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Environmental Earth Sciences

, 75:1335 | Cite as

CO2 mineralization using basic oxygen furnace slag: process optimization by response surface methodology

  • Yong Sun
  • Gang Yang
  • Kevin Li
  • Lai-Chang Zhang
  • Lian Zhang
Original Article

Abstract

The basic oxygen furnace steelmaking slag (SL) is employed for CO2 mineralization. Response surface methodology and the central composite design were employed in determining the optimal condition. The optimization goal in this paper has been set for maximum CO2 capturing. It was found that the reaction temperature and CO2 pressure and their combination were significant. A quadratic model was developed for process optimization and statistical experimental designs. The CO2 capture capacity could reach 126 g CO2/kg SL at optimal condition. The increased reaction temperature will lead to an obvious decrease of CaCO3 and increase of MgCO3. If deployed, this optimized indirect CO2 mineral sequestration process could permanently capture 252,000 tons of CO2 per annum based upon current 2 million tons of SL productivity per annum.

Keywords

Steelmaking slag CO2 mineral sequestration Statistical analysis Optimization 

List of symbols

\( a \)

Benedict–Webb–Rubin coefficient (−)

\( a^{*} \)

Benedict–Webb–Rubin coefficient (−)

\( A_{0} \)

Benedict–Webb–Rubin coefficient (−)

\( b \)

Benedict–Webb–Rubin coefficient (−)

\( B_{0} \)

Benedict–Webb–Rubin coefficient (−)

\( c \)

Benedict–Webb–Rubin coefficient (−)

\( C_{0} \)

Benedict–Webb–Rubin coefficient (−)

\( d_{0} \)

Intercept coefficient (−)

\( d_{i} \)

Linear coefficient (−)

\( d_{ii} \)

Quadratic coefficient (−)

\( f \)

CO2 fugacity (Mpa)

\( P \)

Pressure (Mpa)

\( R \)

Pressure gases constant (0.00831 kJ mol−1 K−1)

\( T \)

Temperature (K)

\( V_{{{\text{CO}}_{ 2} }} \)

CO2 volume (m−3)

\( X_{i} \)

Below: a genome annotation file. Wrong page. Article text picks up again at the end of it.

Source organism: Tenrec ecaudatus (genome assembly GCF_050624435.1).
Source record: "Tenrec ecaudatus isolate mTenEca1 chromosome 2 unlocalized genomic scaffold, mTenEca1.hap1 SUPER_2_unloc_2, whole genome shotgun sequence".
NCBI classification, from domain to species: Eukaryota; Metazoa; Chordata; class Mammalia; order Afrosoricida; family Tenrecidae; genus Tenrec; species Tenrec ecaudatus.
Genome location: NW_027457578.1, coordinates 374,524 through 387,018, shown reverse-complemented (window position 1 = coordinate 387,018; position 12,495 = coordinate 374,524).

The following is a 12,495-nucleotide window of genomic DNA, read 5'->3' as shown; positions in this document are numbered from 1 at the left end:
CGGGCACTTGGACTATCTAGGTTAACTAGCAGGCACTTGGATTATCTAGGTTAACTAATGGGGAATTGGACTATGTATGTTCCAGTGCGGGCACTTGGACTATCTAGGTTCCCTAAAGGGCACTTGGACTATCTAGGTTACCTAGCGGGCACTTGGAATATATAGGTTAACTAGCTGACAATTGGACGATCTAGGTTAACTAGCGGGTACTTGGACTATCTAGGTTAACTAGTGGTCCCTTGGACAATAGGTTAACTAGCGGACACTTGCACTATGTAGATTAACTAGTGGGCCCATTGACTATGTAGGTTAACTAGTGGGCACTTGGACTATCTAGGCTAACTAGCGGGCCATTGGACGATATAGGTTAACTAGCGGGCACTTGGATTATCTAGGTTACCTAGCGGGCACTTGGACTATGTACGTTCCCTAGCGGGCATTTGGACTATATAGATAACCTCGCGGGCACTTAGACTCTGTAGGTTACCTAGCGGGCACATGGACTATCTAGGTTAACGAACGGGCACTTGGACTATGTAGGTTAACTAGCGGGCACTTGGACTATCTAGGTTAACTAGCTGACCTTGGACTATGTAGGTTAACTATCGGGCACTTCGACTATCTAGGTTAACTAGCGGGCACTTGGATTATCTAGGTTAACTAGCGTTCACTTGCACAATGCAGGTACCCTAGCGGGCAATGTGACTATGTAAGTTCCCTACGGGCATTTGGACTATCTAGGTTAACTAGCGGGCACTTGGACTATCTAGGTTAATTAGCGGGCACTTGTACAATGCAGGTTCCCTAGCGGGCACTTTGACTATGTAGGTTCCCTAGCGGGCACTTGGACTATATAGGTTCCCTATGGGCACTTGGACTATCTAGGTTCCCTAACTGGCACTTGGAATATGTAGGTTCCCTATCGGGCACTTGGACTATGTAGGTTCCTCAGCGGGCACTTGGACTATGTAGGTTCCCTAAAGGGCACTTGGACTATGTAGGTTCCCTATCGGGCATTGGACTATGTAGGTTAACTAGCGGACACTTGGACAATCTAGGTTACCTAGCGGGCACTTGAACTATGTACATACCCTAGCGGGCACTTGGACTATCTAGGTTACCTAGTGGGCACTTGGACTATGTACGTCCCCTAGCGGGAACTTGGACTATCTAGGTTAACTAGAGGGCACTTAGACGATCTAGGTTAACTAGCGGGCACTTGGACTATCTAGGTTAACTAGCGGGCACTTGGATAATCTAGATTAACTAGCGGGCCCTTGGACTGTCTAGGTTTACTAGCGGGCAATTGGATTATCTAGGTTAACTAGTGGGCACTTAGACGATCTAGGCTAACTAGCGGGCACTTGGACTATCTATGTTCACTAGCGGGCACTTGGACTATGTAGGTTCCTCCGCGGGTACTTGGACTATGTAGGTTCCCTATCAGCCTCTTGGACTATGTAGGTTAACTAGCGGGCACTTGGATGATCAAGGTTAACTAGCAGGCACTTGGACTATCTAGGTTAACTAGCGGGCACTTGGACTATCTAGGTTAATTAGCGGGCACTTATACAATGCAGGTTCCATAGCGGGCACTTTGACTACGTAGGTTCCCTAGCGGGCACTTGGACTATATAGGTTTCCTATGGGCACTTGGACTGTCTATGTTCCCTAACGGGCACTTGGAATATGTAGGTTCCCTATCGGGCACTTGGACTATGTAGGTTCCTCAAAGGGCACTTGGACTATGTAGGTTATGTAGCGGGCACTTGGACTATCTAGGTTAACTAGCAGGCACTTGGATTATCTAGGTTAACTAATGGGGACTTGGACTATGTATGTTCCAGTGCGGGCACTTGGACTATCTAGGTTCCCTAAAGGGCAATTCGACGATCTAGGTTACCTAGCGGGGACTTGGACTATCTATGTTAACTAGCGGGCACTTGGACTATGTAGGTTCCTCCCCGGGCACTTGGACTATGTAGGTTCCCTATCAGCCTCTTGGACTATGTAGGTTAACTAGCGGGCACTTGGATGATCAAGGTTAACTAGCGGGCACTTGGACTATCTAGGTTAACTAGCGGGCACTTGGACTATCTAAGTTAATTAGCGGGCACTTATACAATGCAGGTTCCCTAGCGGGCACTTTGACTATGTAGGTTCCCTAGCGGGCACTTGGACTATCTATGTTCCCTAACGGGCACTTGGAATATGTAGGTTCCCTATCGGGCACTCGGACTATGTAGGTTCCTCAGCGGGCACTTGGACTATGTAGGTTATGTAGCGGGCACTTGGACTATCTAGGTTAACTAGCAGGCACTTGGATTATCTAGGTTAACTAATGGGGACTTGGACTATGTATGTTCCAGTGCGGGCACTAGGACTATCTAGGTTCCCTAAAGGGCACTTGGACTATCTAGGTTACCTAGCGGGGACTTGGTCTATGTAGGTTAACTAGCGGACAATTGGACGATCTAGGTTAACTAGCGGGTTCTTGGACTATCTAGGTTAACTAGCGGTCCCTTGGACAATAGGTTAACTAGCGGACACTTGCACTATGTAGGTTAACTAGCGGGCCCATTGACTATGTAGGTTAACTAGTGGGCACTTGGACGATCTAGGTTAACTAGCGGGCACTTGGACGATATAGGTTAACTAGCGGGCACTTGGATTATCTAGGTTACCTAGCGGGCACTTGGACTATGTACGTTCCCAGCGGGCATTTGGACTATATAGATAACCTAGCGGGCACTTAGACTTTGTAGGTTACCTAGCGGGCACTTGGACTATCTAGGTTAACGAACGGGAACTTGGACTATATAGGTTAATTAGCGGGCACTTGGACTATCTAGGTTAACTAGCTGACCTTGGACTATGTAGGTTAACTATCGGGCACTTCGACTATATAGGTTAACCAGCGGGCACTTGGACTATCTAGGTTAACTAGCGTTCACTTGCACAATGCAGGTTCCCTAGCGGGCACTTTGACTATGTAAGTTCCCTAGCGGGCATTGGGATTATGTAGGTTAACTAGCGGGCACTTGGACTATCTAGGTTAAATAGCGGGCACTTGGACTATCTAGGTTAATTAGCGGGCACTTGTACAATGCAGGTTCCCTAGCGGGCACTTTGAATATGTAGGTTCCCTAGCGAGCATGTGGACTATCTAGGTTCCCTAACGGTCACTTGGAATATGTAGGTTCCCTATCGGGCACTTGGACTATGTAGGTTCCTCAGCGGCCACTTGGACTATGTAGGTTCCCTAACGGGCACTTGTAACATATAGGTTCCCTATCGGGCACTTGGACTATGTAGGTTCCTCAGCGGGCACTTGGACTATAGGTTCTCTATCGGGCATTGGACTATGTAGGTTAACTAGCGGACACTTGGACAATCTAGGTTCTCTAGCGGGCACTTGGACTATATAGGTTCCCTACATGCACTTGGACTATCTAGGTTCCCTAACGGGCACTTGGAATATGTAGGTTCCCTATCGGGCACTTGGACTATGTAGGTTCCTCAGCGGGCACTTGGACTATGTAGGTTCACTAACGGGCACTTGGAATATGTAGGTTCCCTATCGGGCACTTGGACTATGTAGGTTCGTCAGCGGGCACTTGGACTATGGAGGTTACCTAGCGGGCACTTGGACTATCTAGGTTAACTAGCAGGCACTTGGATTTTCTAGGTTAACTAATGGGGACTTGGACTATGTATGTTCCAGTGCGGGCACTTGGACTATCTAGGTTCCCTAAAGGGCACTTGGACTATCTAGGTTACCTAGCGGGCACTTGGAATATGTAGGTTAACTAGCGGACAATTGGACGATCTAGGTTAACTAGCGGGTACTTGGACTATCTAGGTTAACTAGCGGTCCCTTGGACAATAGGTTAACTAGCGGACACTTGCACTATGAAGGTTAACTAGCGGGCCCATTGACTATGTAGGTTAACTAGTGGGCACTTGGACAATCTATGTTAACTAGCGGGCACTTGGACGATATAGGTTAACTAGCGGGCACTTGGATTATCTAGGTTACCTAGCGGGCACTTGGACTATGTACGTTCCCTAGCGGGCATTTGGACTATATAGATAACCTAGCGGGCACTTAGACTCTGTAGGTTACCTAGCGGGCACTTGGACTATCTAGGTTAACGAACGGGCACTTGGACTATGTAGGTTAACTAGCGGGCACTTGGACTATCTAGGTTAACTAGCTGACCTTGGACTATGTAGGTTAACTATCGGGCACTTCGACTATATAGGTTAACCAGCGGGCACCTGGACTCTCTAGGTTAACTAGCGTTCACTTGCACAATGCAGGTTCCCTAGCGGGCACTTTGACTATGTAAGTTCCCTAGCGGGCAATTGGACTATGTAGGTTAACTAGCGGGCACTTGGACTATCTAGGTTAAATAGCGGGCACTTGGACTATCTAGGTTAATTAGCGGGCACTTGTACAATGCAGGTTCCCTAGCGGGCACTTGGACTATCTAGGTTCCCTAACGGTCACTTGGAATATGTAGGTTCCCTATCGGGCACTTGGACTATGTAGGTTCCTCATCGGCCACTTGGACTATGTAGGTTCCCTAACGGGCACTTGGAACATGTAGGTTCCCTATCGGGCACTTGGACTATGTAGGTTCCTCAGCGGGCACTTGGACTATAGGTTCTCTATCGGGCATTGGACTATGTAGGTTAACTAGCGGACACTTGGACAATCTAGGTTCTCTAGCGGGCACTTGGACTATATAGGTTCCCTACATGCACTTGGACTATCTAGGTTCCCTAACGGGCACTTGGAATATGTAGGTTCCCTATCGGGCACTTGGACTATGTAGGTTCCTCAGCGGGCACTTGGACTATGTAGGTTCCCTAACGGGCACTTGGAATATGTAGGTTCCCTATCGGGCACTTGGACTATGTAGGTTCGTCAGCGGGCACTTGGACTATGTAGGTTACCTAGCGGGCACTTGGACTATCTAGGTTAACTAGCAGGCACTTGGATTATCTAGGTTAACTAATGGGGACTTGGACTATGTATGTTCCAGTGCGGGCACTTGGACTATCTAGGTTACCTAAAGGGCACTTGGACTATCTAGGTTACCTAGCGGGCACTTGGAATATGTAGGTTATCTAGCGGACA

Independent variables (−)

\( Y \)

Predicted response (%)

\( z \)

Compressed factor (−)

Abbreviations

ANOVA

Analysis of variance

CCD

Central composite design

RSM

Response surface methodology

Greek symbols

\( \phi \)

Fugacity coefficient (−)

\( \alpha \)

Benedict–Webb–Rubin coefficient (−)

\( \alpha^{*} \)

Benedict–Webb–Rubin coefficient (−)

\( \rho \)

Fluid density (mol m−3)

\( \gamma \)

Benedict–Webb–Rubin coefficient (−)

Notes

Acknowledgments

The in-kind contribution from Anpeng High-Tech Alkaline Production Co., Ltd., is highly appreciated. Authors would also like to express appreciation for Professor Yoshihiko Ninomiya at Chubu University of Japan for the reference material analysis by XRF and XRD. The critical comments from three anonymous reviewers in significantly improving the quality of this paper are highly appreciated.

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Copyright information

© Springer-Verlag Berlin Heidelberg 2016

Authors and Affiliations

  • Yong Sun
    • 1
  • Gang Yang
    • 2
  • Kevin Li
    • 3
  • Lai-Chang Zhang
    • 1
  • Lian Zhang
    • 4
  1. 1.School of EngineeringEdith Cowan UniversityJoondalupAustralia
  2. 2.National Engineering Laboratory of Cleaner Production Technology, Institute of Process EngineeringChinese Academy of SciencesBeijingChina
  3. 3.School of Mechanical and Chemical EngineeringUniversity of Western AustraliaPerthAustralia
  4. 4.Department of Chemical EngineeringMonash UniversityMelbourneAustralia

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